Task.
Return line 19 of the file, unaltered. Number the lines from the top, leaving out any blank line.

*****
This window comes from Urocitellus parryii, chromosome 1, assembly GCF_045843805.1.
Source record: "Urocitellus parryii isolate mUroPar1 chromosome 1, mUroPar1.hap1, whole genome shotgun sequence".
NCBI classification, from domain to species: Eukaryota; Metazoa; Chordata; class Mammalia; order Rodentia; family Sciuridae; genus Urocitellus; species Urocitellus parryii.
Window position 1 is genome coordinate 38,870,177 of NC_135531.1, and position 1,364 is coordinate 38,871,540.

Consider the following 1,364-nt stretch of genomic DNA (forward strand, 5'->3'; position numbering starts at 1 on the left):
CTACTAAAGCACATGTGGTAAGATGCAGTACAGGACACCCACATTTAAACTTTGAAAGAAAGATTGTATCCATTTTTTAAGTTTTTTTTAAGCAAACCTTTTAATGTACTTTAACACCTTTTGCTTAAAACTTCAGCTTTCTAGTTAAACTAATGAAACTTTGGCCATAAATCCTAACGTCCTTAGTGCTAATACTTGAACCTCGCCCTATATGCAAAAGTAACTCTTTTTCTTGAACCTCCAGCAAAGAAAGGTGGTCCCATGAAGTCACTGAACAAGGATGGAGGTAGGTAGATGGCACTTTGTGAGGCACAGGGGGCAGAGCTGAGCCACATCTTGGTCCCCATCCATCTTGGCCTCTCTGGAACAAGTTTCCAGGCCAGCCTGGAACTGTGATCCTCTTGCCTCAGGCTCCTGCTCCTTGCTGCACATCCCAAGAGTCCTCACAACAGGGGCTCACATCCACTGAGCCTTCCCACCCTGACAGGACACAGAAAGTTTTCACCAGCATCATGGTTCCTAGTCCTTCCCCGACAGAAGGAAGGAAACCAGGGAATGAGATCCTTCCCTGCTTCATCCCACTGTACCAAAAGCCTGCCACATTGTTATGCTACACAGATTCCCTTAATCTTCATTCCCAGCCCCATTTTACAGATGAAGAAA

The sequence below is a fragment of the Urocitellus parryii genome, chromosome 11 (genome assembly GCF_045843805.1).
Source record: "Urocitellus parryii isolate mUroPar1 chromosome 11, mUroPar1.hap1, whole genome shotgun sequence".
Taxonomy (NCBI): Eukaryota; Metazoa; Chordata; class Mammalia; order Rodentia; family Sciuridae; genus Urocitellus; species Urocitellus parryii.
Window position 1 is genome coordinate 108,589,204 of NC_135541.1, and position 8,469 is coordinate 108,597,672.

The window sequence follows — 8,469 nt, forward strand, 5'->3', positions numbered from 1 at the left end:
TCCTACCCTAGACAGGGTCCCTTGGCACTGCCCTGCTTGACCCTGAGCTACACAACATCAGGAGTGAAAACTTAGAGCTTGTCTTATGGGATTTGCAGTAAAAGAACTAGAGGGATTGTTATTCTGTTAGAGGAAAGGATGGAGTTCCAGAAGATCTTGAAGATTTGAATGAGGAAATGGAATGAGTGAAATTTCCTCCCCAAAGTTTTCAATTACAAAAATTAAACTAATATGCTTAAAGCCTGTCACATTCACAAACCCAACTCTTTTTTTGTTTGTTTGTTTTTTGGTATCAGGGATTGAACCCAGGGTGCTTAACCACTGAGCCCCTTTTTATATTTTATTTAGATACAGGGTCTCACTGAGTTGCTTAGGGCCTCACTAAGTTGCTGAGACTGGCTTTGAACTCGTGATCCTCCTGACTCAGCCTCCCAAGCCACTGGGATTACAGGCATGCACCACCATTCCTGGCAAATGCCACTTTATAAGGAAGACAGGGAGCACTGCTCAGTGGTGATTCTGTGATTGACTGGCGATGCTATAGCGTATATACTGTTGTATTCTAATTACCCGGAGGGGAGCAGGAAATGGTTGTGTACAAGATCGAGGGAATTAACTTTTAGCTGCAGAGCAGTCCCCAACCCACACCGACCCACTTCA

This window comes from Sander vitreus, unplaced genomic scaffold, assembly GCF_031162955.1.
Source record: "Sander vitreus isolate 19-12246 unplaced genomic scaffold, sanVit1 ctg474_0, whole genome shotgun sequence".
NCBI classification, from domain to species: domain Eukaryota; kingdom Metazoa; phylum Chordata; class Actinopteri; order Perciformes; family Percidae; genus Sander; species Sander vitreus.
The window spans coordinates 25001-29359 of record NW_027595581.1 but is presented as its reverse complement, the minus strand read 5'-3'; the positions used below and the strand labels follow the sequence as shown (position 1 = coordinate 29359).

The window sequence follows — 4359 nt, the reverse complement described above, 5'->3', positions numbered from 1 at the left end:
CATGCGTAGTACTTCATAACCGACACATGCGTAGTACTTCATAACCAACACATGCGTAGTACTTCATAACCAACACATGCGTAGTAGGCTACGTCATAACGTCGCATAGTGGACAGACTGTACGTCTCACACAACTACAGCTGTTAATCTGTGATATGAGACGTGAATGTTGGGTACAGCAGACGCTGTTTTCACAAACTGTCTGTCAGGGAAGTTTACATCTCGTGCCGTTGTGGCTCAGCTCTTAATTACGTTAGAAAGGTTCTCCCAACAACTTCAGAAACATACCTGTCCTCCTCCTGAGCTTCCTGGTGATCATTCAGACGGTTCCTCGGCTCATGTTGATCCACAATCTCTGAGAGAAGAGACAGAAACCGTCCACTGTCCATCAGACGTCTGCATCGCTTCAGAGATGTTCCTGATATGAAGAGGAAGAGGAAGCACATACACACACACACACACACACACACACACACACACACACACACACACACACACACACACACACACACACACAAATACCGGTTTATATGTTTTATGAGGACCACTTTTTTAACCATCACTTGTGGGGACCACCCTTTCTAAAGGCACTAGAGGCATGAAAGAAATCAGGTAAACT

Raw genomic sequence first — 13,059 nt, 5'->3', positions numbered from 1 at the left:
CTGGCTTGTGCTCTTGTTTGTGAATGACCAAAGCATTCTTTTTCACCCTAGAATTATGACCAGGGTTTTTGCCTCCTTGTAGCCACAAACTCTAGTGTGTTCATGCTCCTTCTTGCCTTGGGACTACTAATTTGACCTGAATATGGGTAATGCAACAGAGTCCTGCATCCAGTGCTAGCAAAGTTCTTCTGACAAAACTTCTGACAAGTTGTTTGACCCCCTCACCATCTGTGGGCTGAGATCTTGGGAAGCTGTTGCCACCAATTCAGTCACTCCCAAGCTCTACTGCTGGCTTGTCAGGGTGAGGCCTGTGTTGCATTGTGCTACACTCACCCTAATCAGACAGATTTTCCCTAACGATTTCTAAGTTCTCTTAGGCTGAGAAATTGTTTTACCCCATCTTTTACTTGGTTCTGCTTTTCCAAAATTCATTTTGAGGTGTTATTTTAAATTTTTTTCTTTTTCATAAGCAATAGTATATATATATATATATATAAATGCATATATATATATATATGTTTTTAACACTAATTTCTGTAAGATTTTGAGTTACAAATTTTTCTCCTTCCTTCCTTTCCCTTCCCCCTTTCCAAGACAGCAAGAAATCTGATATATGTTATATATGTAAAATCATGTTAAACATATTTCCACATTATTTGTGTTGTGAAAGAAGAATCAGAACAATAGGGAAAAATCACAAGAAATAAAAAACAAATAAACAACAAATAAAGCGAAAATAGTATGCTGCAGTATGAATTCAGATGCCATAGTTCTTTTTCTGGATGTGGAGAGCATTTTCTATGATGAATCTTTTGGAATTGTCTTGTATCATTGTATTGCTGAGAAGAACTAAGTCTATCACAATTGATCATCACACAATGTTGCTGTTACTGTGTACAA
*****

Raw genomic sequence first — 13,059 nt, 5'->3', positions numbered from 1 at the left: